Paging Dr. Sony
Game consoles help cure disease
By John “jaQ” Andrews email@example.com
Perhaps you’ve managed to procure one of those coveted new game systems — a Playstation 3, perhaps, or one of those swanky black Xbox 360 Elite consoles.
Problem is, it’s impossible to play games 24 hours a day, no matter how hard you try, and it’s a shame to leave that beautiful machine just sitting around doing nothing, right?
What if you could use it to help cure cancer? Or search for aliens? I’m not kidding.
Scientists have been getting help from the geek community at large for a number of years now by utilizing distributed computing to analyze raw data. The idea is that the mountains of data collected through direct observation of one kind or another really mean nothing until they’re processed by computers into useful information. Rather than spend meager grants on building supercomputers of their own that, let’s face it, will only be obsolete by the time they’re installed, research labs and universities started offering up programs that let anyone download data packages, process them on their home computers and send them back automatically.
Since then, game systems have gotten not only much more powerful, but more flexible. The first Playstation, the Sega Dreamcast and Nintendo GameCube showed hints of the functionality to come, but they were still pretty focused on reading game discs and not much else. The Xbox was basically a stripped-down PC, and its successor just upped the hardware specs. Same deal with the Playstation 2 and 3. Built-in hard drives and network connections are now standard equipment.
But what really makes the difference is the processor. The Playstation 3 has a Cell processor, which does certain operations way, way faster than any general purpose processor you’d find in a personal computer. A project called Folding@Home took advantage of that power by writing a client application users could download, and Sony put a link directly in its firmware version 1.6. Because the Playstation 3 is still optimized for playing games, it can’t do all the different kinds of analysis the project needs, but what it can do, it does really fast.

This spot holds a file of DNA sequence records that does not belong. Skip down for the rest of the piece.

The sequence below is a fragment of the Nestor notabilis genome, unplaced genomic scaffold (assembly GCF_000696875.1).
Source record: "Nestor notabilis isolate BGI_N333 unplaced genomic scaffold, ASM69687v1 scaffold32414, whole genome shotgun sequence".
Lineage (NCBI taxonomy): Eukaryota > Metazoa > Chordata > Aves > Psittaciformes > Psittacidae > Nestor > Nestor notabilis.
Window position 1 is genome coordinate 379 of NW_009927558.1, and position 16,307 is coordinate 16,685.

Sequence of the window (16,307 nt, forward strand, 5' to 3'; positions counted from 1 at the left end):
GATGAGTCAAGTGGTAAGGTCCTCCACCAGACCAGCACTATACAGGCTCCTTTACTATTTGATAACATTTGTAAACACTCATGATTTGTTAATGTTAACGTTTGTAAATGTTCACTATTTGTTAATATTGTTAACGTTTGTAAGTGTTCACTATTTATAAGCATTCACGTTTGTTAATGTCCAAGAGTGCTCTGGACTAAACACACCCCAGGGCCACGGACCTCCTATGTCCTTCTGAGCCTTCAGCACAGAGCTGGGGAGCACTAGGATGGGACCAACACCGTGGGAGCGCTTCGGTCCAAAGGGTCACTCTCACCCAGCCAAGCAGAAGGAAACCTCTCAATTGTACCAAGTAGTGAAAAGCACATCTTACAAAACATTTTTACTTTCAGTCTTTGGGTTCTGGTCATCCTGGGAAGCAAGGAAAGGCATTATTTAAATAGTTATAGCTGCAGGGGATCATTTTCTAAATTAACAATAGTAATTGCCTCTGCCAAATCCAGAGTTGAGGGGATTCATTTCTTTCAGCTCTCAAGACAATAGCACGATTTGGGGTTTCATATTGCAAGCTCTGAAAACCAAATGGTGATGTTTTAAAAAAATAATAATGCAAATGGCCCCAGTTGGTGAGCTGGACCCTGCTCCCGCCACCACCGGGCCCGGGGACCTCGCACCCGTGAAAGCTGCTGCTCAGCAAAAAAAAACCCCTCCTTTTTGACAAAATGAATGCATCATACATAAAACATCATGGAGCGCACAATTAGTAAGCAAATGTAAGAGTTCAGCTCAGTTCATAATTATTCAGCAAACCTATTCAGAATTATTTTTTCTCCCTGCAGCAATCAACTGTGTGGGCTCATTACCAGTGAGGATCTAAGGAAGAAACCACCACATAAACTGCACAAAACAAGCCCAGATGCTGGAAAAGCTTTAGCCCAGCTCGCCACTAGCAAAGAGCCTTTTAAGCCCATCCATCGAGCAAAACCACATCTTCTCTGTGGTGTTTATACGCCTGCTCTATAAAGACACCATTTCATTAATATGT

The project looks at protein folding, the way proteins assemble themselves in living things, to understand how improper folding can lead to diseases like Alzheimer’s, Parkinson’s and many cancers. Another folding project, called Rosetta@Home, says it’s fighting HIV and malaria as well as cancer and Alzheimer’s. Rumors abound that an Xbox 360 client is just around the corner, but Microsoft’s skittishness and the Xbox’s tendency to overheat when left on too long have made it just a rumor for now.
As for searching for aliens, the mother of all popular distributed computing projects, SETI@Home has no official client for a game system. But some folks have gotten the program, which analyzes radio activity collected from arrays looking for non-natural, extra-terrestrial signals, running on Playstation 3 units they’ve hacked to run Linux.
Now, Sony has been approached by private companies to run distributed computing projects for them. Research and development makes up a significant portion of costs for many companies, so tapping into a network of supercomputers could be well worth the effort for them. Rather than the shiny feeling of helping a good cause, gamers on a break could earn credits toward free stuff. Which would seem cool and stuff if only we weren’t taking resources away from, you know, people with cancer.